I believe it was because of 9/11, and possibly also because people who were against the first Gulf War, eleven years earlier, were for the most part proven wrong. So the combination of the history as well as the desire after 9/11 to support the president, show strength, rally around the flag, all came together. I’d add one other thing. There was a widespread genuine belief that the Iraqis did possess some weapons of mass destruction, particularly chemical and biological weapons. And after 9/11, there was understandably very little tolerance for taking any risk in that realm. Obviously that belief about the Iraqis was later proven wrong. But at the time, it was genuine. So even people like me who had doubts about going ahead with the war, my opposition was not 90 to 10 but 60-40. If I had known then that the Iraqis had not possessed any weapons of mass destruction, then it would’ve moved up to 90-10. But we simply didn’t know that at the time.
I remember reading in the fall of 2002 Kenneth M. Pollack’s book, The Threatening Storm, where he more or less laid out a case for going to war against Iraq, claiming that they were really into these weapons. And the press was running articles from unnamed officials saying that Iraq was trying to get these pipes for nuclear weapons, etc.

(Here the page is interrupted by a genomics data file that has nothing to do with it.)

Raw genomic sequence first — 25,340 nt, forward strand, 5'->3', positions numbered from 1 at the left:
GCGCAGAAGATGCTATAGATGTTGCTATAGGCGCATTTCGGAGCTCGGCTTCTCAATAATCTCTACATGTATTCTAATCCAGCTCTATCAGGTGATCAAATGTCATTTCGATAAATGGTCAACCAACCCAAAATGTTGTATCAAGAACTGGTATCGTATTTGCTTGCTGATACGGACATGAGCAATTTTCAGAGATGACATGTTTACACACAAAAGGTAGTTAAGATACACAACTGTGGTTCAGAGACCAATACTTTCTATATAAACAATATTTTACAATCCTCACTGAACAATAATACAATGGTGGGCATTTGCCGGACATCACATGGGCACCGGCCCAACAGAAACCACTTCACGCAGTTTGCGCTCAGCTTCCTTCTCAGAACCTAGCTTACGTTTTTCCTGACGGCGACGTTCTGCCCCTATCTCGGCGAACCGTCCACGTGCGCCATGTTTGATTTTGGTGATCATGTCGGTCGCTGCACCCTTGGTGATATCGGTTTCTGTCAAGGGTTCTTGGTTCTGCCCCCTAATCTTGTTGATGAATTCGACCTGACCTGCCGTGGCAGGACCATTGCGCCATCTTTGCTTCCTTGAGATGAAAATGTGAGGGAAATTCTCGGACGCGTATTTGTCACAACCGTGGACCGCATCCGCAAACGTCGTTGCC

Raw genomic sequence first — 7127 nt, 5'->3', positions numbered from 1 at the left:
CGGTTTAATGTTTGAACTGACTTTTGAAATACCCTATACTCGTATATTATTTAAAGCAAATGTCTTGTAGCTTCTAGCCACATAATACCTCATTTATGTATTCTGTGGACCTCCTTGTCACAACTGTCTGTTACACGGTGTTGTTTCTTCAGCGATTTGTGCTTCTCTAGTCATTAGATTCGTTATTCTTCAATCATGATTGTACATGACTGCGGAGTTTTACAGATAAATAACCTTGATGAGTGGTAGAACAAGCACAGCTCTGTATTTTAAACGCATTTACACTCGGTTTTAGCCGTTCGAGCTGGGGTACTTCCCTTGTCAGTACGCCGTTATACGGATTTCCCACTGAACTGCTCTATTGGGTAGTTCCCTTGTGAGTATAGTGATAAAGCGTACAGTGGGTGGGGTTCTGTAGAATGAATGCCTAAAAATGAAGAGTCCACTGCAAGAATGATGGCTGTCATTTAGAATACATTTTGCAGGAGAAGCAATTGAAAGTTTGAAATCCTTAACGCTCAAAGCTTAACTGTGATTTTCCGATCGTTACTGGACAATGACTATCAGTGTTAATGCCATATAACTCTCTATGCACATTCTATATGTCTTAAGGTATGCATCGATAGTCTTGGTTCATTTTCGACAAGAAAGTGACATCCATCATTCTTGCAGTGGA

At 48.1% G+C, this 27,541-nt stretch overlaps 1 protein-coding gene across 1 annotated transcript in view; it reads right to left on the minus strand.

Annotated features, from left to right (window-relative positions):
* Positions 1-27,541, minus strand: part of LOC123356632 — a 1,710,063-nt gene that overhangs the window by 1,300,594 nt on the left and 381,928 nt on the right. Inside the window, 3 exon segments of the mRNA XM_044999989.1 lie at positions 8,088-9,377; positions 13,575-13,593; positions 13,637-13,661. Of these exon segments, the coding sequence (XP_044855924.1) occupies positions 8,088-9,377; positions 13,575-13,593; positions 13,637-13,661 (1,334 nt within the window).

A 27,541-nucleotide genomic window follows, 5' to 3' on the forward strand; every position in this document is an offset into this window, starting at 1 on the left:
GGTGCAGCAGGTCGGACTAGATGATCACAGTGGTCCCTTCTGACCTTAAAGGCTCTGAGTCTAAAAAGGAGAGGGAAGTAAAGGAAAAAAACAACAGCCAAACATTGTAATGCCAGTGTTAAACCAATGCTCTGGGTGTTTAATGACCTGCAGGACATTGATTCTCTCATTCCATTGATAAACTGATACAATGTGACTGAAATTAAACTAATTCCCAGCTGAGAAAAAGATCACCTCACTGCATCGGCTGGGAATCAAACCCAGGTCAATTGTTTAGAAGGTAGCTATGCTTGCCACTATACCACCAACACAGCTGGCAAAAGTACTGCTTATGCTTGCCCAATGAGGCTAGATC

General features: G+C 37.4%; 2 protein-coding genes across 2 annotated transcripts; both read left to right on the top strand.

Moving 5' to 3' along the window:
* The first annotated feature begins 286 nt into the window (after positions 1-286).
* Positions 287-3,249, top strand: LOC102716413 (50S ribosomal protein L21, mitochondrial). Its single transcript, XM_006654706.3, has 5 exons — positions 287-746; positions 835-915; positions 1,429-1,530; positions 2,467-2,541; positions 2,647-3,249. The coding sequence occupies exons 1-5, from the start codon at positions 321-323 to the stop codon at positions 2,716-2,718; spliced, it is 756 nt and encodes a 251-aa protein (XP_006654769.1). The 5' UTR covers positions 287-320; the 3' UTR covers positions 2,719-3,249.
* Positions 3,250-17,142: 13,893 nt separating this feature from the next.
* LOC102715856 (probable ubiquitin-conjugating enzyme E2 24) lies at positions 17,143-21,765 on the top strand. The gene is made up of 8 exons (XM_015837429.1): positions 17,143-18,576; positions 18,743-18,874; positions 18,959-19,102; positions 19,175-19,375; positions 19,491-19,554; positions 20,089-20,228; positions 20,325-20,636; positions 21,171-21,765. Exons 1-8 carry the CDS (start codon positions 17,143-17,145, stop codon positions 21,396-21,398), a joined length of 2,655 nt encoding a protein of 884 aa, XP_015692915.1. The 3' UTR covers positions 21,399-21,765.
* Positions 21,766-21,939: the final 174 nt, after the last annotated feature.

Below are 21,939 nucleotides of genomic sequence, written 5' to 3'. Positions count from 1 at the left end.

There were a lot of assumptions. There was a lot of what turned out to be faulty intelligence. But that only became clear in retrospect. What was flawed was not only the intelligence but also the assumptions: that it was going to be quick and easy. That the Iraqis were going to welcome the Americans as liberators. That it was only going to be a short amount of time before we could safely depart and leave behind an Iraq that was filled, as I once sarcastically put it, by people reading the Federalist Papers in Arabic translation. And what this teaches you is that assumptions can be dangerous things. If you assume away most or all of the questions or difficulties, you can persuade yourself of just about anything. And that’s what happened here.
I can still remember the shock I had at all the looting going on in Baghdad and elsewhere in the aftermath of the invasion. I remember Secretary of Defense Donald H. Rumsfeld came to the Council in May 2003 and talked it away as incidental, happens in all wars.
What happened in Iraq after the fall of Saddam set back prospects for democratic reform in the region as many came to associate political change with chaos.
He used the infamous phrase, "stuff happens." But again, this was predictable. There were some things that were not predictable. When I was at the State Department at the time, I commissioned the CIA to do certain studies of the likely aftermath. And the CIA produced a series of reports that predicted with startling accuracy what would unfold: the chaos, the sheer messiness of the aftermath. Many people in the administration chose to dismiss this analysis and predictions, and there was no way of proving that they would come to pass. But again, it shows how policymakers often rejected analysis that didn’t conform to their preferences, and that’s what we had here.
Looking back now, looking at Iraq today, are we in a better place with Iraq?